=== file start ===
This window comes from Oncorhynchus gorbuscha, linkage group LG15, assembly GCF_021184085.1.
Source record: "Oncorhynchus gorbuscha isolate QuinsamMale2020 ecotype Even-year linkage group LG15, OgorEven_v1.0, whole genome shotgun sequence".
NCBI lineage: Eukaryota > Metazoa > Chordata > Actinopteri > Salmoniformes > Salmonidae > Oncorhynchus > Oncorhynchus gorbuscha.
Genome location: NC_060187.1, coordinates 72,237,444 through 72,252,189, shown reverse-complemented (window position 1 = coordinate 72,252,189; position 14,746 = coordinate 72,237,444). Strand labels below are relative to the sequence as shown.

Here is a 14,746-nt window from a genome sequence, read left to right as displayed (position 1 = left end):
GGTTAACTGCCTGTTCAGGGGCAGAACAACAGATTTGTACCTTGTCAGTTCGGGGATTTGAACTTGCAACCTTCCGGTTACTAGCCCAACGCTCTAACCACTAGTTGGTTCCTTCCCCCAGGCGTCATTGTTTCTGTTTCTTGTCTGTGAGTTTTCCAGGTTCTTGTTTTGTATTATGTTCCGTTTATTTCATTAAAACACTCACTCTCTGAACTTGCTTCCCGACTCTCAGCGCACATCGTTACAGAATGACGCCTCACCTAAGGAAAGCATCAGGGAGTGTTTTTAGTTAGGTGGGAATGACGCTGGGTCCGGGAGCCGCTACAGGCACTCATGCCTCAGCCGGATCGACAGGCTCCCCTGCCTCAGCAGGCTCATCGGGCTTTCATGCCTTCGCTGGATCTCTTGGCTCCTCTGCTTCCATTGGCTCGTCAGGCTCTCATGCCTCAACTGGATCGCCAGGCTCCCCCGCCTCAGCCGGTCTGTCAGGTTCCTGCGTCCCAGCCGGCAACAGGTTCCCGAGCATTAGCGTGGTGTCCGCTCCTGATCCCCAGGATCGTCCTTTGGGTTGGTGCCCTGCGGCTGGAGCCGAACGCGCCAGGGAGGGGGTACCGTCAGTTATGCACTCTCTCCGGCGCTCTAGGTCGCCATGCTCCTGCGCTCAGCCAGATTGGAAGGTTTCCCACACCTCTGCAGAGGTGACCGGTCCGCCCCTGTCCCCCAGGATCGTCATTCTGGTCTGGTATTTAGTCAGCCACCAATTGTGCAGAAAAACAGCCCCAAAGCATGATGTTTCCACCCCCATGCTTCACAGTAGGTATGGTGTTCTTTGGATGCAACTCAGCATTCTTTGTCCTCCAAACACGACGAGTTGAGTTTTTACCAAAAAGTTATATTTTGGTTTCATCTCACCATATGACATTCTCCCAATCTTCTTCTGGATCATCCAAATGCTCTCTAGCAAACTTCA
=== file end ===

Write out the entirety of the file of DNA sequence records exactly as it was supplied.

This window comes from Oncorhynchus gorbuscha, linkage group LG15, assembly GCF_021184085.1.
Source record: "Oncorhynchus gorbuscha isolate QuinsamMale2020 ecotype Even-year linkage group LG15, OgorEven_v1.0, whole genome shotgun sequence".
NCBI lineage: Eukaryota > Metazoa > Chordata > Actinopteri > Salmoniformes > Salmonidae > Oncorhynchus > Oncorhynchus gorbuscha.
Genome location: NC_060187.1, coordinates 72,237,444 through 72,252,189, shown reverse-complemented (window position 1 = coordinate 72,252,189; position 14,746 = coordinate 72,237,444). Strand labels below are relative to the sequence as shown.

Here is a 14,746-nt window from a genome sequence, read left to right as displayed (position 1 = left end):
GGTTAACTGCCTGTTCAGGGGCAGAACAACAGATTTGTACCTTGTCAGTTCGGGGATTTGAACTTGCAACCTTCCGGTTACTAGCCCAACGCTCTAACCACTAGTTGGTTCCTTCCCCCAGGCGTCATTGTTTCTGTTTCTTGTCTGTGAGTTTTCCAGGTTCTTGTTTTGTATTATGTTCCGTTTATTTCATTAAAACACTCACTCTCTGAACTTGCTTCCCGACTCTCAGCGCACATCGTTACAGAATGACGCCTCACCTAAGGAAAGCATCAGGGAGTGTTTTTAGTTAGGTGGGAATGACGCTGGGTCCGGGAGCCGCTACAGGCACTCATGCCTCAGCCGGATCGACAGGCTCCCCTGCCTCAGCAGGCTCATCGGGCTTTCATGCCTTCGCTGGATCTCTTGGCTCCTCTGCTTCCATTGGCTCGTCAGGCTCTCATGCCTCAACTGGATCGCCAGGCTCCCCCGCCTCAGCCGGTCTGTCAGGTTCCTGCGTCCCAGCCGGCAACAGGTTCCCGAGCATTAGCGTGGTGTCCGCTCCTGATCCCCAGGATCGTCCTTTGGGTTGGTGCCCTGCGGCTGGAGCCGAACGCGCCAGGGAGGGGGTACCGTCAGTTATGCACTCTCTCCGGCGCTCTAGGTCGCCATGCTCCTGCGCTCAGCCAGATTGGAAGGTTTCCCACACCTCTGCAGAGGTGACCGGTCCGCCCCTGTCCCCCAGGATCGTCATTCTGGTCTGGTATTTAGTCAGCCACCAATTGTGCAGAAAAACAGCCCCAAAGCATGATGTTTCCACCCCCATGCTTCACAGTAGGTATGGTGTTCTTTGGATGCAACTCAGCATTCTTTGTCCTCCAAACACGACGAGTTGAGTTTTTACCAAAAAGTTATATTTTGGTTTCATCTCACCATATGACATTCTCCCAATCTTCTTCTGGATCATCCAAATGCTCTCTAGCAAACTTCA